#1 NEW YORK TIMES BESTSELLER • Includes two new essays!
NAMED ONE OF THE TEN BEST BOOKS OF THE YEAR BY MICHIKO KAKUTANI, THE NEW YORK TIMES • NAMED ONE OF THE BEST BOOKS OF THE YEAR BY BUZZFEED, THE GLOBE AND MAIL, AND LIBRARY JOURNAL
For readers of Nora Ephron, Tina Fey, and David Sedaris, this hilarious, wise, and fiercely candid collection of personal essays establishes Lena Dunham—the acclaimed creator, producer, and star of HBO’s Girls—as one of the most original young talents writing today.
In Not That Kind of Girl, Dunham illuminates the experiences that are part of making one’s way in the world: falling in love, feeling alone, being ten pounds overweight despite eating only health food, having to prove yourself in a room full of men twice your age, finding true love, and most of all, having the guts to believe that your story is one that deserves to be told.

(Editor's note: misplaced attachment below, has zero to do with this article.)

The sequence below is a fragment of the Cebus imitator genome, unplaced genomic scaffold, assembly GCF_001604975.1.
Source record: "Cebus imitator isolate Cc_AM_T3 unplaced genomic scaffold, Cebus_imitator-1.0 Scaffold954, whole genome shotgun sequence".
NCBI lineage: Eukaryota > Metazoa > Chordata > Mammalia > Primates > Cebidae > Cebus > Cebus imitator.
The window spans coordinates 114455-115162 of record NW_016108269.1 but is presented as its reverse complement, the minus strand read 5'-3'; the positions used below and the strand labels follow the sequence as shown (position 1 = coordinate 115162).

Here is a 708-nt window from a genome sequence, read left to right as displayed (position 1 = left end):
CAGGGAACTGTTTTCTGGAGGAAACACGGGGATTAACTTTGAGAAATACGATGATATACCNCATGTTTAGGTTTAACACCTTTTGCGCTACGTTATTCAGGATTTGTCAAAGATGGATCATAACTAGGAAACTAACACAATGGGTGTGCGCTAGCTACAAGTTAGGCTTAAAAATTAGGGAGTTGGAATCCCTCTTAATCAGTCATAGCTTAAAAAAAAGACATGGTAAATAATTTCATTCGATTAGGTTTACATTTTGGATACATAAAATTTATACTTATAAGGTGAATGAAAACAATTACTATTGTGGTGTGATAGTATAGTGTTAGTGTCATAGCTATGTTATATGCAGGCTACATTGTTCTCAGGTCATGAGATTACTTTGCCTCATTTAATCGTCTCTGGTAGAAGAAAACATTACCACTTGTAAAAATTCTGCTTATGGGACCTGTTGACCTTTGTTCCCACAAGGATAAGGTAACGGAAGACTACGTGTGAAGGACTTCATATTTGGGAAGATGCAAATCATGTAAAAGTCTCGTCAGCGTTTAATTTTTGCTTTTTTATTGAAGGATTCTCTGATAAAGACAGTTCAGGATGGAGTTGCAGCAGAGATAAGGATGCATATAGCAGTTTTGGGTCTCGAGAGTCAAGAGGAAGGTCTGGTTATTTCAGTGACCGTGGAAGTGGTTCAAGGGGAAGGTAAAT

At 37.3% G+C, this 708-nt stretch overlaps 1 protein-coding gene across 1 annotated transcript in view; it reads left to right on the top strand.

“Take My Virginity (No Really, Take It)” is the account of Dunham’s first time, and how her expectations of sex didn’t quite live up to the actual event (“No floodgate had been opened, no vault of true womanhood unlocked”); “Girls & Jerks” explores her former attraction to less-than-nice guys—guys who had perfected the “dynamic of disrespect” she found so intriguing; “Is This Even Real?” is a meditation on her lifelong obsession with death and dying—what she calls her “genetically predestined morbidity.” And in “I Didn’t F*** Them, but They Yelled at Me,” she imagines the tell-all she will write when she is eighty and past caring, able to reflect honestly on the sexism and condescension she has encountered in Hollywood, where women are “treated like the paper thingies that protect glasses in hotel bathrooms—necessary but infinitely disposable.”